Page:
CLEVELAND, Ohio (2/28/12)--A federal court in Cleveland, Ohio, sentenced a woman to one day in prison for her role in a $2.5 million loan fraud ring that led to the collapse of Eastlake, Ohio-based St. Paul Croatian FCU--one of the largest credit union failures in history.
Ruth Cendol, 55, of Kirtland, Ohio, also was ordered by U.S. District Judge Christopher Boyko to pay restitution totaling $260,000 and was placed on three years of supervised release. She had pleaded guilty to one count of bank fraud. Court records alleged that Cendol was one several defendants who allowed illegal transfers to her loan account at the credit union (News-Herald Feb. 22).
More than 1,000 fraudulent loans totaling more than $70 million were allegedly made to 300 account holders from 2000 to 2010 (News Now Jan. 4).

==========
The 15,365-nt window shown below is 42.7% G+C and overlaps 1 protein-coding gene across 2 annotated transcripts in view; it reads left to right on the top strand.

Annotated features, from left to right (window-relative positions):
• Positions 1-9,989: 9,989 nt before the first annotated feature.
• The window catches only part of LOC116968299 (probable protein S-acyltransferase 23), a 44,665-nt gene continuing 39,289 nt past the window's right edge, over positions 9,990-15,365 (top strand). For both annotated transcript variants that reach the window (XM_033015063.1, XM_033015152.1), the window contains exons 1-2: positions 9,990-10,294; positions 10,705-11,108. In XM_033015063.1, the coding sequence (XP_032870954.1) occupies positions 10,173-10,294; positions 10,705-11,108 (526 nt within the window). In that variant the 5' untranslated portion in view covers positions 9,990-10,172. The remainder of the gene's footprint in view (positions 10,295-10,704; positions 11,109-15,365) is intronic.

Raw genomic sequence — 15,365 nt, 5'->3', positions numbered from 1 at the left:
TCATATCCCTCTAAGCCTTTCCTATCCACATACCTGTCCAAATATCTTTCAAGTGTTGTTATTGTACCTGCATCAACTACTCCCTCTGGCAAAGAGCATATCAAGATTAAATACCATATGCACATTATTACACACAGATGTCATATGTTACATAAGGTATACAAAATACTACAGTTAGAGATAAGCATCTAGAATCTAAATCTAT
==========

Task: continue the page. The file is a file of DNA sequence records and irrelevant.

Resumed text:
The fraud scheme resulted in nine arrests, including two central figures in the ring: Koljo Nikolovski, 49, of both Eastlake and Skopje, Macedonia, who pleaded guilty to 18 counts of bribery, bank fraud and money laundering; and Anthony Raguz, 51, of Mentor, former CEO of the defunct credit union, who pleaded guilty to issuing the loans and accepting more than $500,000 in bribes, kickbacks and gifts from people obtaining the fraudulent loans. Raguz is scheduled for sentencing on June 11. Nikolovski's sentencing has been set for April 23.
The credit union was placed into conservatorship on April 23, 2010, and closed the following May 1. It held $238.8 million in funds from 5,400 members when it collapsed, costing the National Credit Union Share Insurance Fund $170 million. The collapse has prompted lawsuits by the National Credit Union Administration seeking to recoup some of the losses (News Now Jan. 4).